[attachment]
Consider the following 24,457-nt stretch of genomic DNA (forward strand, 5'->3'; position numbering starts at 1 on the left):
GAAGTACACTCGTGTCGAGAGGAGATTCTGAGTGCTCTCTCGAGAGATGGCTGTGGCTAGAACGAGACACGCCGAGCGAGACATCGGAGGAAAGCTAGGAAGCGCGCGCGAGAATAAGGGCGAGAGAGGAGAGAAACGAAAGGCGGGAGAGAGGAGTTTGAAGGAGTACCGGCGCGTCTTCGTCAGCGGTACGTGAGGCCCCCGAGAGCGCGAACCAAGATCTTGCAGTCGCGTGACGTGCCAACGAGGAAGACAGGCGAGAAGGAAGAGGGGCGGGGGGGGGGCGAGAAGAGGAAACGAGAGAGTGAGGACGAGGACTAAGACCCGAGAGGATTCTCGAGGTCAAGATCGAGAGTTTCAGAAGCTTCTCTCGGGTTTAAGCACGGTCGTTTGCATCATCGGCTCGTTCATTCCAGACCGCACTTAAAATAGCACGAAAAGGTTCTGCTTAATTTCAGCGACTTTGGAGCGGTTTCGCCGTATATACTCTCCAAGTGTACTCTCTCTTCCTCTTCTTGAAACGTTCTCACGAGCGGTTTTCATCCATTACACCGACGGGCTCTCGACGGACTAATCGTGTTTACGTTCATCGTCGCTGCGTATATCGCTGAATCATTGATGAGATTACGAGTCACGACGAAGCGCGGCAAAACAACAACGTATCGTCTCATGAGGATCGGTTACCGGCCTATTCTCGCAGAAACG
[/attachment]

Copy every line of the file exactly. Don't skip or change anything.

Consider the following 24,457-nt stretch of genomic DNA (forward strand, 5'->3'; position numbering starts at 1 on the left):
GAAGTACACTCGTGTCGAGAGGAGATTCTGAGTGCTCTCTCGAGAGATGGCTGTGGCTAGAACGAGACACGCCGAGCGAGACATCGGAGGAAAGCTAGGAAGCGCGCGCGAGAATAAGGGCGAGAGAGGAGAGAAACGAAAGGCGGGAGAGAGGAGTTTGAAGGAGTACCGGCGCGTCTTCGTCAGCGGTACGTGAGGCCCCCGAGAGCGCGAACCAAGATCTTGCAGTCGCGTGACGTGCCAACGAGGAAGACAGGCGAGAAGGAAGAGGGGCGGGGGGGGGGCGAGAAGAGGAAACGAGAGAGTGAGGACGAGGACTAAGACCCGAGAGGATTCTCGAGGTCAAGATCGAGAGTTTCAGAAGCTTCTCTCGGGTTTAAGCACGGTCGTTTGCATCATCGGCTCGTTCATTCCAGACCGCACTTAAAATAGCACGAAAAGGTTCTGCTTAATTTCAGCGACTTTGGAGCGGTTTCGCCGTATATACTCTCCAAGTGTACTCTCTCTTCCTCTTCTTGAAACGTTCTCACGAGCGGTTTTCATCCATTACACCGACGGGCTCTCGACGGACTAATCGTGTTTACGTTCATCGTCGCTGCGTATATCGCTGAATCATTGATGAGATTACGAGTCACGACGAAGCGCGGCAAAACAACAACGTATCGTCTCATGAGGATCGGTTACCGGCCTATTCTCGCAGAAACG